[FoRK] [LATimes] Two Caltech pieces: 37% female enrollment,
<khare at alumni.caltech.edu> on
Mon Aug 6 13:45:12 PDT 2007
Hmm... I wonder what the longer-term graphs look like, since it was
almost a third when I was there over a decade ago -- and it was down
to 28.5% last year! Was that an abberration, or a crisis? Was it a
gap between offers and yield?
And the general population of college students is now 57% female ?!
Boy, boys are falling out of favor -- I thought the differential was
a few points, not 14! -- RK
> Caltech chemistry improves
> The Pasadena school sets a record for female enrollment in its
> freshman classes in the traditionally male-dominated fields of
> science, technology.
> By Larry Gordon
> Times Staff Writer
> August 6, 2007
> The relatively modest — but growing — number of women at Caltech
> did not figure much in Hillary Walker's mind when she decided to
> enroll this fall as a freshman at the prestigious science and
> engineering campus in Pasadena.
> But the 18-year-old physics student from Alaska was delighted to
> learn that she is part of a record-breaking uptick in the number of
> females at a school lampooned in the past as a place where
> extremely bright male scholars bonded more with microscopes than
> with members of the opposite sex.
> "I think it's wonderful. I'm always happy to see more women in
> science," said Walker, who chose Caltech over Princeton University
> and MIT because of what she described as the school's intimate
> size, research opportunities and friendly environment. Besides, she
> said, having more women on campus "might liven up the social
> atmosphere. The men will certainly welcome it."
> According to preliminary figures, 87 women are entering a freshman
> class of 206 students in September. That 37% share is Caltech's
> highest since it began admitting undergraduate women in 1970, when
> pioneering females comprised 14% of the entering class. (Female
> doctoral candidates first arrived in the 1950s.)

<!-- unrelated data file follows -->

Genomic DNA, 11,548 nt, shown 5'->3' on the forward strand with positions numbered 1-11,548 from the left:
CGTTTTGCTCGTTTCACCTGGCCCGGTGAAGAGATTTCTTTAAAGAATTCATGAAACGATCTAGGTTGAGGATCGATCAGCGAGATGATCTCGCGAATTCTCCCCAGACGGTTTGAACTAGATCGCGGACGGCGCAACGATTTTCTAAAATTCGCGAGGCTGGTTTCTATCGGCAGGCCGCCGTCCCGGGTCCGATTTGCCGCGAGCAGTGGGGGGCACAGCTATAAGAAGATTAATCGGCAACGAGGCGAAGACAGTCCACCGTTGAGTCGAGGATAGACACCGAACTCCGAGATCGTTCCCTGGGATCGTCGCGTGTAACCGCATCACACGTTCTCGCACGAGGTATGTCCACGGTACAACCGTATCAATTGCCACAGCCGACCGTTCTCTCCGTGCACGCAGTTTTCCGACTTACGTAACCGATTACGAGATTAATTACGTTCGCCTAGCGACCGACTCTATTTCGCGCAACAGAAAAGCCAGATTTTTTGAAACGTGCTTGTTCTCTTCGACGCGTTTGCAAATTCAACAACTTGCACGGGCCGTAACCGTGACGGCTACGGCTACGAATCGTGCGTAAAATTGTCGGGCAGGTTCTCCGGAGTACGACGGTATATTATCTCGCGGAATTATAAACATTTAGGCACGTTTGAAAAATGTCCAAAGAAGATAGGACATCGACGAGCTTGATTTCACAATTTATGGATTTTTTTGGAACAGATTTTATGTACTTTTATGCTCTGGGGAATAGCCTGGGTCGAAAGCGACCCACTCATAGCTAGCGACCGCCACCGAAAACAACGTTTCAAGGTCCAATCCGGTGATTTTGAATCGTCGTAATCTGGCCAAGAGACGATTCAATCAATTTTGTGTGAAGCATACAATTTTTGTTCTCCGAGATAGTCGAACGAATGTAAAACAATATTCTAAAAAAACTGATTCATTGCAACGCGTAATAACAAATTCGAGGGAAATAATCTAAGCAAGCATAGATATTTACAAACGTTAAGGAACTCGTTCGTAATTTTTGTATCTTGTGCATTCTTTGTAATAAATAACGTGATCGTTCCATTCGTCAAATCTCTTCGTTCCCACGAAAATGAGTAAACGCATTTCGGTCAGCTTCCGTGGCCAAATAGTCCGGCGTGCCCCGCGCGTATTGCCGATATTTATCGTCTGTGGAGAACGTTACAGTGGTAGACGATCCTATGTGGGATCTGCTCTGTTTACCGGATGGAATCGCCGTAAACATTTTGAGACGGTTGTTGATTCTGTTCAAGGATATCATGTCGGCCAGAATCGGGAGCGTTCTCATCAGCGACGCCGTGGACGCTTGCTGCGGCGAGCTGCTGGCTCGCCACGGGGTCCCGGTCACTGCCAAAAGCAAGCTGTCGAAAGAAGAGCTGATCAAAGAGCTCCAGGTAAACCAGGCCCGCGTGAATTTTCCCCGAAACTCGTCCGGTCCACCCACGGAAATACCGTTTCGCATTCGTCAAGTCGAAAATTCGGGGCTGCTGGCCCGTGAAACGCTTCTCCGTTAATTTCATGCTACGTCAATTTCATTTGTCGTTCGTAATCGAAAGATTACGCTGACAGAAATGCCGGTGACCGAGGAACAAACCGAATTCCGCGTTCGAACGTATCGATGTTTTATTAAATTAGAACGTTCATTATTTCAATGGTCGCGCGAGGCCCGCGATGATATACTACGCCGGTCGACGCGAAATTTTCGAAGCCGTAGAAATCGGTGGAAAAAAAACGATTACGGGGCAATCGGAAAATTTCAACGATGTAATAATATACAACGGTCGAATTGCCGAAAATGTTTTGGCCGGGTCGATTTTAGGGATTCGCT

> Six years ago, women made up about 36% of freshmen, but that
> dropped to as low as 28.5% last year.
> The new rise may not seem very dramatic to the outside world.
> Caltech still lags the 46.1% female enrollment expected in this
> fall's freshman class at its East Coast rival, MIT, which offers a
> broader range of majors, and the 42.6% expected at Harvey Mudd
> College, the science-and-math-focused school in Claremont.
> And all those schools still lag the current 57% female enrollment
> total at colleges nationwide.
> Still, the increase at Caltech — a small and intellectually elite
> campus where the middle range of SAT scores is in the top 1% or 2%
> nationally — is significant. It represents progress in getting more
> women into the highest levels of technology and science training,
> officials said.
> "The more women we have on this campus, the better it is for
> everybody," said Erica O'Neal, Caltech's assistant vice president
> for student affairs. "It is better for women to not feel so
> isolated. And it is better for the guys to learn how not to be
> awkward with the opposite sex."
> Caltech students said they are not expecting a revolution in social
> life or an end to the much-discussed practice of "glomming," in
> which a posse of young men annoyingly seek the attention of one
> woman. But, they add, it doesn't require an 800 on your math SAT to
> realize that the improved ratio will boost men's chances for an on-
> campus girlfriend.
> Michael Woods, a senior and chairman of the council that governs
> campus residence halls, said he welcomes anything that makes "the
> social environment at Caltech a little bit more like the rest of
> the world."
> The old stereotype of Caltech students as romantically clueless
> holds some truth, although that is changing, said Woods, 20, a
> physics major from Torrance.